Colombo (AsiaNews) - Sri Lanka's Catholic minority has once again called on the government not to use the visit by Pope Francis for political purposes. Catholics also want to see all billboards showing President Mahinda Rajapaksa with the pontiff removed; for many, they are an attempt to "gain votes".
The country is set to go to the poll in a general election on 8 January, just five days before Pope Francis arrives in Colombo for a three-day visit to Sri Lanka, followed by a visit to the Philippines.
Despite steadily rising levels of unpopularity, President Mahinda Rajapaksa has decided to run for a third term, taking the initiative to launch his election campaign. Meanwhile the opposition has not yet fielded a candidate.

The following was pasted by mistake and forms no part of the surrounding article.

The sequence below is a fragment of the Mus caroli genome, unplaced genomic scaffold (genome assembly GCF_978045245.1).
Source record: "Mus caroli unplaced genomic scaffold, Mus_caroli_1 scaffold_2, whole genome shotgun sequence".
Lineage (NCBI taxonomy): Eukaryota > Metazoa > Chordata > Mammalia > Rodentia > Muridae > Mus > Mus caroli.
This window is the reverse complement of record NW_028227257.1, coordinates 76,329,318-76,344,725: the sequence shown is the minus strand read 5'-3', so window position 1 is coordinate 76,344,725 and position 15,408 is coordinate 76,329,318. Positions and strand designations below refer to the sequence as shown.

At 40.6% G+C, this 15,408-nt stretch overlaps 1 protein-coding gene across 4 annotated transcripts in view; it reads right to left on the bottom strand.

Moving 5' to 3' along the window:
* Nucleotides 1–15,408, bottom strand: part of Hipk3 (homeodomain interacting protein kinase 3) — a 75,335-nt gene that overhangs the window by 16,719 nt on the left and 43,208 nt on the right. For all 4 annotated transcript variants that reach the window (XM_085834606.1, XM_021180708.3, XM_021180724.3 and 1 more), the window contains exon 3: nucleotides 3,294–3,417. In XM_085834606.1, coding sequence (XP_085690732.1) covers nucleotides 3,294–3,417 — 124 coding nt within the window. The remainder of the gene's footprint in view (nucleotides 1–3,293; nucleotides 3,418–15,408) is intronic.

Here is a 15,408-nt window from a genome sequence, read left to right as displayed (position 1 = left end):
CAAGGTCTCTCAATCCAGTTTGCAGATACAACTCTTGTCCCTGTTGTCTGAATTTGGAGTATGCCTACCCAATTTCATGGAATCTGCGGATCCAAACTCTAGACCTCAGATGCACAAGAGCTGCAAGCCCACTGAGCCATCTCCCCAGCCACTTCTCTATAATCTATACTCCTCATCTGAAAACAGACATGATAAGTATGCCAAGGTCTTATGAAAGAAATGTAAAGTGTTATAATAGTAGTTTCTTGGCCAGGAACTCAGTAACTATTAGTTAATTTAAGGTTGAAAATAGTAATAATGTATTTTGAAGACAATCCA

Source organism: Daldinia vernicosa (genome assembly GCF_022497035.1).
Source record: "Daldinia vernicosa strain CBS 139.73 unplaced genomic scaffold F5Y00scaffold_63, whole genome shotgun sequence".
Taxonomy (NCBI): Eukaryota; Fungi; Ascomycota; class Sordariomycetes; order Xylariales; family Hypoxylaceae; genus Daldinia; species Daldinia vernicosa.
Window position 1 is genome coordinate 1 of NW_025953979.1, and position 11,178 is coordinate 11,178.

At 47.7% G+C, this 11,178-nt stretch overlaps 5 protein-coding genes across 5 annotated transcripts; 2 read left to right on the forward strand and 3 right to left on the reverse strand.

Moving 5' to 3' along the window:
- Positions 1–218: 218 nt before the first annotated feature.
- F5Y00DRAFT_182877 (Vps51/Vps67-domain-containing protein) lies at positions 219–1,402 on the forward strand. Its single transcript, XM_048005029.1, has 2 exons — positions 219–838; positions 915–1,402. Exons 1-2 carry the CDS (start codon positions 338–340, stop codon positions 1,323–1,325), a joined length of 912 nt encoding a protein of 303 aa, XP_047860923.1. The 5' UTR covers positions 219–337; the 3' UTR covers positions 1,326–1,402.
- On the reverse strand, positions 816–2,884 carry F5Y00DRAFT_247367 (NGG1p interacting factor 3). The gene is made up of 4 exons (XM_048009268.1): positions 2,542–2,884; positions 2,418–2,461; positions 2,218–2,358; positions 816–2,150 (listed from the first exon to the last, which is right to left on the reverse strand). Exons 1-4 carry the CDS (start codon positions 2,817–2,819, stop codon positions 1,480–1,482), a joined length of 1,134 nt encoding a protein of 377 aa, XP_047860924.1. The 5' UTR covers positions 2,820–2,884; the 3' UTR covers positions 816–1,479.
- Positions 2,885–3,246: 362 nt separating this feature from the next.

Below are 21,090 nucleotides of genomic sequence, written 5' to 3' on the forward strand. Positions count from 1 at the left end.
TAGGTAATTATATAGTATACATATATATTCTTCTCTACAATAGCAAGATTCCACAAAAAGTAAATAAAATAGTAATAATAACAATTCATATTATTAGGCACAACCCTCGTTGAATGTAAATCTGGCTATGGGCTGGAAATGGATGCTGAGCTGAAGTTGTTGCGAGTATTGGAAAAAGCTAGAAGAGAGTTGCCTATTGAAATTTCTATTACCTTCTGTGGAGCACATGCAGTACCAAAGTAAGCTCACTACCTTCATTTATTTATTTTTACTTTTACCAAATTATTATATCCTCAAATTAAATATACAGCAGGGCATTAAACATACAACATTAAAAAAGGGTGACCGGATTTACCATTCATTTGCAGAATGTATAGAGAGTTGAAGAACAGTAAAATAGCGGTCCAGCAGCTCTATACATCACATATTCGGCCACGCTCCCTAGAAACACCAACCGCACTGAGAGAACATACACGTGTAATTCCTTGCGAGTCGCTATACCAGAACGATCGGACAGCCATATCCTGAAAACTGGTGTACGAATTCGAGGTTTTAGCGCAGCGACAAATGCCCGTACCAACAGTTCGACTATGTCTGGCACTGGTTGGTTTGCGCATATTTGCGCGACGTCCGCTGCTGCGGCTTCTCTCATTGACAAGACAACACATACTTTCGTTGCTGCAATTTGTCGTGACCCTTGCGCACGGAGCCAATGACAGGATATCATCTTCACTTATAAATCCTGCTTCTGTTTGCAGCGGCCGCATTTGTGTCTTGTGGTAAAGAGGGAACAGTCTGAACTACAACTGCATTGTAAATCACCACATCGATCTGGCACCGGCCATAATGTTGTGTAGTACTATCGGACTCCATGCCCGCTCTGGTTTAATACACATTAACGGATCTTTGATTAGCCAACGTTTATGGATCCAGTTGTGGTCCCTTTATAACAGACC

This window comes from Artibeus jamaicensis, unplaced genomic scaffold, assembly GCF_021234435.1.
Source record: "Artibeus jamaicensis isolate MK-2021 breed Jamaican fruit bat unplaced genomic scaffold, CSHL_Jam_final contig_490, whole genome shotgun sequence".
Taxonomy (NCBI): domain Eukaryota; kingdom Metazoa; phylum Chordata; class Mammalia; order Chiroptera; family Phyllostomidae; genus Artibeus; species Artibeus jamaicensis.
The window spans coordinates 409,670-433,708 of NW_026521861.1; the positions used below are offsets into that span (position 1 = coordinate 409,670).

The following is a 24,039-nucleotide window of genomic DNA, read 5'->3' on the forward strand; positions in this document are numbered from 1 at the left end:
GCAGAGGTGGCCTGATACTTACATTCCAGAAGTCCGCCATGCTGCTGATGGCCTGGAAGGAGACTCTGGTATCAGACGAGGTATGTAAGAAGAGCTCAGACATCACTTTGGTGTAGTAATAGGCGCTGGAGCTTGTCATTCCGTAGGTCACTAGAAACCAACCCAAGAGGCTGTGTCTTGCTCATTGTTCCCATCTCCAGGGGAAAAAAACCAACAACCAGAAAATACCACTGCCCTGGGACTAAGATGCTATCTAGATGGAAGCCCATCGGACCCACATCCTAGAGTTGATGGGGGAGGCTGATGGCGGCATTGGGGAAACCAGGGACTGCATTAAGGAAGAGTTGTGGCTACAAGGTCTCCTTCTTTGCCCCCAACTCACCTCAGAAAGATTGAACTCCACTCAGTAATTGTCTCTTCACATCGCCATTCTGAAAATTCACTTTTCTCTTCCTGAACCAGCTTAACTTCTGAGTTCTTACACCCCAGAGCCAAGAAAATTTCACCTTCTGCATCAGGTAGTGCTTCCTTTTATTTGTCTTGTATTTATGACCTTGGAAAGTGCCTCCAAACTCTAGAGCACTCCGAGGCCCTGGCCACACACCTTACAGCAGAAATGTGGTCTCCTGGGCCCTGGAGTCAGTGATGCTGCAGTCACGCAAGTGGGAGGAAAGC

Recently, posters with the pope's image saying "Welcome, dear Holy Father' in Sinhalese have been plastered all over the country
Last Saturday, Fr Cyril Gamini, director of the Media and Information Secretariat, released a statement asking all political parties to remove posters and billboards "immediately" and "avoid using the pope or his visit to Sri Lanka in political campaigns ahead of the presidential election."
In order to avoid politicising the visit, some Catholics would like the pope to postpone his visit to prevent it from influencing the election, which is expected to be violent.
In the 2010 elections, the first free from terrorist attacks after almost 30 years of civil war, Mahinda Rajapaksa won his second term amid much controversy and accusations of fraud from the opposition.